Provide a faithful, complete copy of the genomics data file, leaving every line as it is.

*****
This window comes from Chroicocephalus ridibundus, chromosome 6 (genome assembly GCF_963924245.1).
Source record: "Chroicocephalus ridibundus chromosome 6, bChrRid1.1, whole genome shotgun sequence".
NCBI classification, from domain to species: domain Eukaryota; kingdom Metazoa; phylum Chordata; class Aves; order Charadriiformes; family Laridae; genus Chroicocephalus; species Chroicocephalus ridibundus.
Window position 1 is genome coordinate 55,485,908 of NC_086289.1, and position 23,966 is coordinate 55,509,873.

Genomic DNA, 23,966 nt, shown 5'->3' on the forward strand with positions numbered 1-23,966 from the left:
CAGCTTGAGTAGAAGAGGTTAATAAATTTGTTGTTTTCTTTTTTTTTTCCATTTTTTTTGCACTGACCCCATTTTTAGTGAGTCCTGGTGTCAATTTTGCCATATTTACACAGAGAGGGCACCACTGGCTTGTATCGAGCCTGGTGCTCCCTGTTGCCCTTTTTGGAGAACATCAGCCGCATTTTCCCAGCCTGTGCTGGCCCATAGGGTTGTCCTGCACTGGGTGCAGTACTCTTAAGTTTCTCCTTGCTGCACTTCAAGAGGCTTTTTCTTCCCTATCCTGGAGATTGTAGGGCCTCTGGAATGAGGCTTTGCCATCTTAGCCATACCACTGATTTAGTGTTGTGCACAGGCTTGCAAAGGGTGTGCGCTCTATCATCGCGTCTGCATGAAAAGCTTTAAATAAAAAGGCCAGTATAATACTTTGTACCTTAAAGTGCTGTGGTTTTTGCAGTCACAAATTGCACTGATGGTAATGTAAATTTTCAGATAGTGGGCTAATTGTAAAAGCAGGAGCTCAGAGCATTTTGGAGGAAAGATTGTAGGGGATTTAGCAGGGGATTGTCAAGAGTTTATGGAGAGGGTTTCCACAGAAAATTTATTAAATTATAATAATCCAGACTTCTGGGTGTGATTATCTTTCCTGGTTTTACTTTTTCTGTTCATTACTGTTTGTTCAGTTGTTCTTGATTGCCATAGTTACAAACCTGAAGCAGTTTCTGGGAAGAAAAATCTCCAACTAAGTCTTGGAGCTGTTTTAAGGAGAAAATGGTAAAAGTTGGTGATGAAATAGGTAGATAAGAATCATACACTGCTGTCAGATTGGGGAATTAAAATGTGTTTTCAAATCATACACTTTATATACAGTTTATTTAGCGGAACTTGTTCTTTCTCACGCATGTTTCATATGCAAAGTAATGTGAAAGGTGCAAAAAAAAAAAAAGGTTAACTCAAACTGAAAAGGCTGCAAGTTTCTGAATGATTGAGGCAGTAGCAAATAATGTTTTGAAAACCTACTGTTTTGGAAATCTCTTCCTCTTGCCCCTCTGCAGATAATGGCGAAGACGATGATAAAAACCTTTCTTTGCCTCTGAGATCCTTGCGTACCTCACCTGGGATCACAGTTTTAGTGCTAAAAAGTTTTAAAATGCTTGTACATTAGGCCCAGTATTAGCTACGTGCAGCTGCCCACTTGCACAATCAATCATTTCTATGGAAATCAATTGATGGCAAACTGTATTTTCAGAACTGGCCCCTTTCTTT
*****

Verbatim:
This window comes from Chroicocephalus ridibundus, chromosome 6 (genome assembly GCF_963924245.1).
Source record: "Chroicocephalus ridibundus chromosome 6, bChrRid1.1, whole genome shotgun sequence".
NCBI classification, from domain to species: domain Eukaryota; kingdom Metazoa; phylum Chordata; class Aves; order Charadriiformes; family Laridae; genus Chroicocephalus; species Chroicocephalus ridibundus.
Window position 1 is genome coordinate 55,485,908 of NC_086289.1, and position 23,966 is coordinate 55,509,873.

Genomic DNA, 23,966 nt, shown 5'->3' on the forward strand with positions numbered 1-23,966 from the left:
CAGCTTGAGTAGAAGAGGTTAATAAATTTGTTGTTTTCTTTTTTTTTTCCATTTTTTTTGCACTGACCCCATTTTTAGTGAGTCCTGGTGTCAATTTTGCCATATTTACACAGAGAGGGCACCACTGGCTTGTATCGAGCCTGGTGCTCCCTGTTGCCCTTTTTGGAGAACATCAGCCGCATTTTCCCAGCCTGTGCTGGCCCATAGGGTTGTCCTGCACTGGGTGCAGTACTCTTAAGTTTCTCCTTGCTGCACTTCAAGAGGCTTTTTCTTCCCTATCCTGGAGATTGTAGGGCCTCTGGAATGAGGCTTTGCCATCTTAGCCATACCACTGATTTAGTGTTGTGCACAGGCTTGCAAAGGGTGTGCGCTCTATCATCGCGTCTGCATGAAAAGCTTTAAATAAAAAGGCCAGTATAATACTTTGTACCTTAAAGTGCTGTGGTTTTTGCAGTCACAAATTGCACTGATGGTAATGTAAATTTTCAGATAGTGGGCTAATTGTAAAAGCAGGAGCTCAGAGCATTTTGGAGGAAAGATTGTAGGGGATTTAGCAGGGGATTGTCAAGAGTTTATGGAGAGGGTTTCCACAGAAAATTTATTAAATTATAATAATCCAGACTTCTGGGTGTGATTATCTTTCCTGGTTTTACTTTTTCTGTTCATTACTGTTTGTTCAGTTGTTCTTGATTGCCATAGTTACAAACCTGAAGCAGTTTCTGGGAAGAAAAATCTCCAACTAAGTCTTGGAGCTGTTTTAAGGAGAAAATGGTAAAAGTTGGTGATGAAATAGGTAGATAAGAATCATACACTGCTGTCAGATTGGGGAATTAAAATGTGTTTTCAAATCATACACTTTATATACAGTTTATTTAGCGGAACTTGTTCTTTCTCACGCATGTTTCATATGCAAAGTAATGTGAAAGGTGCAAAAAAAAAAAAAGGTTAACTCAAACTGAAAAGGCTGCAAGTTTCTGAATGATTGAGGCAGTAGCAAATAATGTTTTGAAAACCTACTGTTTTGGAAATCTCTTCCTCTTGCCCCTCTGCAGATAATGGCGAAGACGATGATAAAAACCTTTCTTTGCCTCTGAGATCCTTGCGTACCTCACCTGGGATCACAGTTTTAGTGCTAAAAAGTTTTAAAATGCTTGTACATTAGGCCCAGTATTAGCTACGTGCAGCTGCCCACTTGCACAATCAATCATTTCTATGGAAATCAATTGATGGCAAACTGTATTTTCAGAACTGGCCCCTTTCTTT